The Highway to 2040
CAMPO Board approves regional trans plan
After a couple of hours of what at times seemed like a freshman seminar in medieval linguistics, late Monday evening the 20-member Transportation Policy Board of the Capital Area Metropolitan Planning Organization (which does transportation planning for the five Central Texas counties) voted to approve the final draft of its 2040 Regional Transportation Plan, without including a formal amendment requested by Austin's City Council. Yet when the dust settled, it appeared that the board had awkwardly allowed in via the bureaucratic back door the rhetorical adjustment it had mightily resisted admitting via the front lobby.
Although the Plan includes some 400 potential road projects proposed for Central Texas over the next 25 years – and is subject to interim amendments as well as mandated five-year rewrites – the arguments Monday primarily concerned a few words describing a single project: the proposed MoPac South expansion, and whether it could include four or perhaps two managed toll lanes heading toward Downtown Austin. The Central Texas Regional Mobility Authority (a separate transportation agency for Williamson and Travis counties) had initially recommended four toll lanes (two in each direction); Council had been resisting the larger project, and especially its corollary double-decker overpass proposed for the interchange leading to Cesar Chavez.
After lengthy public testimony last week at its May 7 meeting, Council had voted to ask the TPB to add a few words to the MoPac description – "up to and including four lanes" – language intended essentially to confirm downward flexibility for planners. The change – moved formally by TPB members Mayor Steve Adler and Council Member Ann Kitchen (CMs Delia Garza and Sheri Gallo are also on the board) – seemed innocuous, and even opponents conceded it was probably not "substantive." But other members – notably Precinct 3 Travis County Commissioner Gerald Daugherty – worried aloud that the Federal Highway Administration, which approves these plans, would balk at the change or even "freeze" local funding until the matter was resolved. When the FHWA official on hand, José Campos, said he could not answer definitively without first consulting his colleagues, most members apparently got cold feet, and Adler withdrew his motion, after receiving assurances that it could be reintroduced later after consultation with FHWA.
After straining mightily and refusing to swallow that gnat, a few minutes later the board voted to include advisory language proposed by Kitchen, that "all options" (two-lane, four-lane, even no-build) be studied before moving forward on the MoPac South project. Board members responded that Kitchen's options are already part of the Plan, and only one member voted against the addition – which was apparently considered non-substantive because (unlike Adler's amendment) it would be only "a footnote" to the project description.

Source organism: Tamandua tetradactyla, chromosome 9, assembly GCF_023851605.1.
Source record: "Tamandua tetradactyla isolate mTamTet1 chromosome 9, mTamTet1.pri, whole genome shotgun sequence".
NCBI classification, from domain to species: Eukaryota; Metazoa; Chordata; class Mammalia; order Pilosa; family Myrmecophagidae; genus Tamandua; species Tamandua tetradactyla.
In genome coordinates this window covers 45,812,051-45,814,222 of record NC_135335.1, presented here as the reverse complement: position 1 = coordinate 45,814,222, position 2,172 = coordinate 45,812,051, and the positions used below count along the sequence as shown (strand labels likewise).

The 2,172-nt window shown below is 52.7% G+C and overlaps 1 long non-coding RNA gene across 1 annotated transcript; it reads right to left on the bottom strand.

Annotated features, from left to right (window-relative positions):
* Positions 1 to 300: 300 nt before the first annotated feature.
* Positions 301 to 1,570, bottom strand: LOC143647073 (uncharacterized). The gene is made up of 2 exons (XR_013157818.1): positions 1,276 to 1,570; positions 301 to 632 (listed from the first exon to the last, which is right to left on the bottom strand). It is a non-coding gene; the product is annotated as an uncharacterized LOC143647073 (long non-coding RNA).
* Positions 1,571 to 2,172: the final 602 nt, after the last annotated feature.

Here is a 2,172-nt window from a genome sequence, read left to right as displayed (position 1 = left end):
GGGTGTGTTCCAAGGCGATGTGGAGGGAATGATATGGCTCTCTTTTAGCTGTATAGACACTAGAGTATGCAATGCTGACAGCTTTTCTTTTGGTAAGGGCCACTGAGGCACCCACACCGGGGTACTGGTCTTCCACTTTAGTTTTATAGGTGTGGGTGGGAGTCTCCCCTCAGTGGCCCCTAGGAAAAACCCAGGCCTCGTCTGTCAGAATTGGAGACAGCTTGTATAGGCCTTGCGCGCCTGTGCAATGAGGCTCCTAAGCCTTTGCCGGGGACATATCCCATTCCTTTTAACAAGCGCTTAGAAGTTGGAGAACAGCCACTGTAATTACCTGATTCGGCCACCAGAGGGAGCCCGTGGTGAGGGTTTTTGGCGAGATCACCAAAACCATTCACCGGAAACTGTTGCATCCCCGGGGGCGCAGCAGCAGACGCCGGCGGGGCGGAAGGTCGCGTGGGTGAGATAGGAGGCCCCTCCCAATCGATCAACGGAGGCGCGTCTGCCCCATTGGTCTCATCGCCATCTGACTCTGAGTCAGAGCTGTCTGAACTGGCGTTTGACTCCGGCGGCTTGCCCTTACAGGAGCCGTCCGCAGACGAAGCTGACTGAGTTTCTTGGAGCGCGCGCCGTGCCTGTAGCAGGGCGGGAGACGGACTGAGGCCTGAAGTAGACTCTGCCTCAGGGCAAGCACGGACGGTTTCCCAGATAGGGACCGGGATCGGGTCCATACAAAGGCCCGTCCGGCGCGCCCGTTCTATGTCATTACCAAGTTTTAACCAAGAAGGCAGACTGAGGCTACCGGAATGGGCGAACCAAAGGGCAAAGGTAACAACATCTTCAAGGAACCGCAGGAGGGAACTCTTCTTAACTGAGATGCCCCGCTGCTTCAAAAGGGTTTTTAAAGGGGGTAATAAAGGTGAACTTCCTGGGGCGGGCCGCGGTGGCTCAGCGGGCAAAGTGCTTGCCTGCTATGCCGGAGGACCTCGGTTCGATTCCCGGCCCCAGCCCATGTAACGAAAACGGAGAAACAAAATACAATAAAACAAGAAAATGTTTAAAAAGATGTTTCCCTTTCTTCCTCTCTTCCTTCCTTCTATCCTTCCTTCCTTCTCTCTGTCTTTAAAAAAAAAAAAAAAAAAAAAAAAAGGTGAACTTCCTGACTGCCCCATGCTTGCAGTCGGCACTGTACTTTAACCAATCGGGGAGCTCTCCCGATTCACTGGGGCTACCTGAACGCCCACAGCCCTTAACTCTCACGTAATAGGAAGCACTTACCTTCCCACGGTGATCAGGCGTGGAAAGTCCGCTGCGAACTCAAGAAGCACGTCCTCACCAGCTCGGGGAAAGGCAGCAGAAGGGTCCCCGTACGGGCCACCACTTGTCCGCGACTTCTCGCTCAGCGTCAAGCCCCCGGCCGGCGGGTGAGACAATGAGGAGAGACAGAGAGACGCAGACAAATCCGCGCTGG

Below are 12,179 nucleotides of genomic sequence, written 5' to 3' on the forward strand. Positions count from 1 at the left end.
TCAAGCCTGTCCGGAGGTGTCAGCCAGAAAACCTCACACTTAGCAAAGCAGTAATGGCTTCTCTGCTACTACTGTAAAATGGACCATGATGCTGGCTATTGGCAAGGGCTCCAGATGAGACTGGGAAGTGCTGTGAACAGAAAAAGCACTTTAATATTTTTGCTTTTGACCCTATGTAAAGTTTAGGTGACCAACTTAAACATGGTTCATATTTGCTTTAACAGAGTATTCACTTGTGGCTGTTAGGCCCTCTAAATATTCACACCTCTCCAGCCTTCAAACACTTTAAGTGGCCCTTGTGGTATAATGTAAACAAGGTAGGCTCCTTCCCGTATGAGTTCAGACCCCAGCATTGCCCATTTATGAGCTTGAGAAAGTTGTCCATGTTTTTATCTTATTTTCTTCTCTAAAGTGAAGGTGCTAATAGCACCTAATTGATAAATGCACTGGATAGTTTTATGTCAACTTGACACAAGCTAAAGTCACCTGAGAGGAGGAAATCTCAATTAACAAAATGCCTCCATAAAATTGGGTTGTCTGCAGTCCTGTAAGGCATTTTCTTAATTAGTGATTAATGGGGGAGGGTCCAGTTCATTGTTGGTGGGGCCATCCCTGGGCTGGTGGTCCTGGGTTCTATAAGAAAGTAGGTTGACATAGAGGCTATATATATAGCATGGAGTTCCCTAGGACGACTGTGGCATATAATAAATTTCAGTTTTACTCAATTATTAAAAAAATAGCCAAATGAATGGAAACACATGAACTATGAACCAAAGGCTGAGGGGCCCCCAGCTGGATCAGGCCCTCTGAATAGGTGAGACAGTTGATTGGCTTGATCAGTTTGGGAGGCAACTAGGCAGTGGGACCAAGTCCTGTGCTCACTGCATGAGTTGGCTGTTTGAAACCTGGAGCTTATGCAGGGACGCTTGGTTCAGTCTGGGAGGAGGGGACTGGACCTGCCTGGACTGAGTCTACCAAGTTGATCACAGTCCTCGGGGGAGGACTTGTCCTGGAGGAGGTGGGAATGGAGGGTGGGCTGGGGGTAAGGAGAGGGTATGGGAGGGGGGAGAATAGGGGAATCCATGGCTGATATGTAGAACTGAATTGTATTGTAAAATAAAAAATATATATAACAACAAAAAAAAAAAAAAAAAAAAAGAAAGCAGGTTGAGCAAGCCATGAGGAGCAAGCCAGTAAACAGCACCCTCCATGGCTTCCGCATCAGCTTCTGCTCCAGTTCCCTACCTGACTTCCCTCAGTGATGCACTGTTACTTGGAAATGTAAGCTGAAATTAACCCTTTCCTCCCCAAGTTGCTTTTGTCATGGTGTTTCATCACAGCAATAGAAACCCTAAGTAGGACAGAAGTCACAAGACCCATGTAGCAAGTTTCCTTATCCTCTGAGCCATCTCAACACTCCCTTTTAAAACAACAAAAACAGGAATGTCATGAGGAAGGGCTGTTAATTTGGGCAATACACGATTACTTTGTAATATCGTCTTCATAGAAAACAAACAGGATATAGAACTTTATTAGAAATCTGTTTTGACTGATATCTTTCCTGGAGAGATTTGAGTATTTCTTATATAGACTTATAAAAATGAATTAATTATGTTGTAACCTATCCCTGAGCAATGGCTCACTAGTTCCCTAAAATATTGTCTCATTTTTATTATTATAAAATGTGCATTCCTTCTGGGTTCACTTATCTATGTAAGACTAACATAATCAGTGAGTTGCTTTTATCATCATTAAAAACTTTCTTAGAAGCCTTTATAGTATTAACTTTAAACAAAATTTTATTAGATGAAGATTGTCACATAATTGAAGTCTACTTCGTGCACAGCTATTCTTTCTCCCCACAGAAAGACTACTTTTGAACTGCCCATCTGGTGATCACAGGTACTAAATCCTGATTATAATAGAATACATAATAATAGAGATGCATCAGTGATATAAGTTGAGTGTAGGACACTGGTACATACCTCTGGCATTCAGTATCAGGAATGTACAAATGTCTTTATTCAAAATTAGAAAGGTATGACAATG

Meanwhile, larger potential questions remained unaddressed. As the evening began, public witnesses representing the Real Estate Council of Austin and the Greater Austin Chamber of Commerce had praised the overall Plan, but others were much less enthusiastic. Roger Baker told the board the toll-based funding estimates are far too optimistic and would likely leave the public liable for heavy debts. Bill Bunch of Save Our Springs Alliance said the MoPac project is in fact a "MoPac/45 SW toll project," designed incrementally to create a western I-35 bypass; he called it unaffordable, not transparent to the public, and (because it's being presented piecemeal) "patently deceptive."
Footnote notwithstanding, CAMPO appears determined eventually to expand MoPac South, although CTRMA Executive Director Mike Heiligenstein seemed to soften a bit on the prospective details in a colloquy with Precinct 2 Commissioner Brigid Shea, arguing only that a four-lane expansion would better enable a Downtown interchange. Meanwhile, Daugherty acknowledged that many of his Southwest constituents have objected to the double-decker flyover and its potential effects on Lady Bird Lake, Zilker Park, and environs, and indicated that while he would not retreat on the need for "added capacity" on MoPac, he could be persuaded against the flyover. (Neither he nor anybody else contemplated aloud what will happen when all those additional vehicles arrive at Cesar Chavez – already at full capacity – but that's Austin's problem, not the CTRMA's.)
On the Plan approval vote itself, Travis County Judge Sarah Eckhardt was the sole abstention (there were no nays), saying that she doesn't believe the Plan as it stands is sufficiently forward-thinking on the need for regional mass transit or even recognizing that road projects alone simply cannot accommodate projected regional growth. She noted that even should every single Plan project be completed as proposed, road congestion will still worsen, just not as quickly. "We can't do this," she concluded, "with people in cars by themselves." Afterward, she said that while she didn't want to "throw the Plan under the bus" by voting against it, she thinks it still needs a great deal of work and a better focus on multimodal solutions. "It's all over the map right now," she said. "It'll get better."